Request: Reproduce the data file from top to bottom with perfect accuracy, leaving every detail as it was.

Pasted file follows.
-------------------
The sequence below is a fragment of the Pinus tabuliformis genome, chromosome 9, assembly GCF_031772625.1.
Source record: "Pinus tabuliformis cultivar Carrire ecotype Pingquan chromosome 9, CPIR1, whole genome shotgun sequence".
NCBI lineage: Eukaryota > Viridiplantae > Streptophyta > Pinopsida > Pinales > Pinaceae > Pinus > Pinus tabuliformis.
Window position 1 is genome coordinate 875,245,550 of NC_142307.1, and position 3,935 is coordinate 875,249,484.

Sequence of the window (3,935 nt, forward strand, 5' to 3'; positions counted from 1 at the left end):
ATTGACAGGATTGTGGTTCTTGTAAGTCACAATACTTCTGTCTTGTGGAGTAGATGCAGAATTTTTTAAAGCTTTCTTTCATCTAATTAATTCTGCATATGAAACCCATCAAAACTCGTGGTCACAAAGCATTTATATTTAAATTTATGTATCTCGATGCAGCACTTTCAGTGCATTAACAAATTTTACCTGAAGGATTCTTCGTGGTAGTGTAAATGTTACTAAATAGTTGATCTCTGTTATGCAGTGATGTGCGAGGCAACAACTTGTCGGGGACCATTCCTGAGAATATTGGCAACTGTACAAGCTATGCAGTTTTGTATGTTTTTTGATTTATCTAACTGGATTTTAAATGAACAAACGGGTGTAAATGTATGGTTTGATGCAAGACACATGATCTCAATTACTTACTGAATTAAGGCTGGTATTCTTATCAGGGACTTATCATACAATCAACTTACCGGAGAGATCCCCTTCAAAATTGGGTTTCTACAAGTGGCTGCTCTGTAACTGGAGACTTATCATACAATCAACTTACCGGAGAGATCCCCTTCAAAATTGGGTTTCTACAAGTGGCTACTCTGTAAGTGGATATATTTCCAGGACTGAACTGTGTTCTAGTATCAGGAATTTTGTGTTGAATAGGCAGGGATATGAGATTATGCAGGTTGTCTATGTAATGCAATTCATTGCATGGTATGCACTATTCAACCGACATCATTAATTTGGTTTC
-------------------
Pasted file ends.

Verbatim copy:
The sequence below is a fragment of the Pinus tabuliformis genome, chromosome 9, assembly GCF_031772625.1.
Source record: "Pinus tabuliformis cultivar Carrire ecotype Pingquan chromosome 9, CPIR1, whole genome shotgun sequence".
NCBI lineage: Eukaryota > Viridiplantae > Streptophyta > Pinopsida > Pinales > Pinaceae > Pinus > Pinus tabuliformis.
Window position 1 is genome coordinate 875,245,550 of NC_142307.1, and position 3,935 is coordinate 875,249,484.

Sequence of the window (3,935 nt, forward strand, 5' to 3'; positions counted from 1 at the left end):
ATTGACAGGATTGTGGTTCTTGTAAGTCACAATACTTCTGTCTTGTGGAGTAGATGCAGAATTTTTTAAAGCTTTCTTTCATCTAATTAATTCTGCATATGAAACCCATCAAAACTCGTGGTCACAAAGCATTTATATTTAAATTTATGTATCTCGATGCAGCACTTTCAGTGCATTAACAAATTTTACCTGAAGGATTCTTCGTGGTAGTGTAAATGTTACTAAATAGTTGATCTCTGTTATGCAGTGATGTGCGAGGCAACAACTTGTCGGGGACCATTCCTGAGAATATTGGCAACTGTACAAGCTATGCAGTTTTGTATGTTTTTTGATTTATCTAACTGGATTTTAAATGAACAAACGGGTGTAAATGTATGGTTTGATGCAAGACACATGATCTCAATTACTTACTGAATTAAGGCTGGTATTCTTATCAGGGACTTATCATACAATCAACTTACCGGAGAGATCCCCTTCAAAATTGGGTTTCTACAAGTGGCTGCTCTGTAACTGGAGACTTATCATACAATCAACTTACCGGAGAGATCCCCTTCAAAATTGGGTTTCTACAAGTGGCTACTCTGTAAGTGGATATATTTCCAGGACTGAACTGTGTTCTAGTATCAGGAATTTTGTGTTGAATAGGCAGGGATATGAGATTATGCAGGTTGTCTATGTAATGCAATTCATTGCATGGTATGCACTATTCAACCGACATCATTAATTTGGTTTC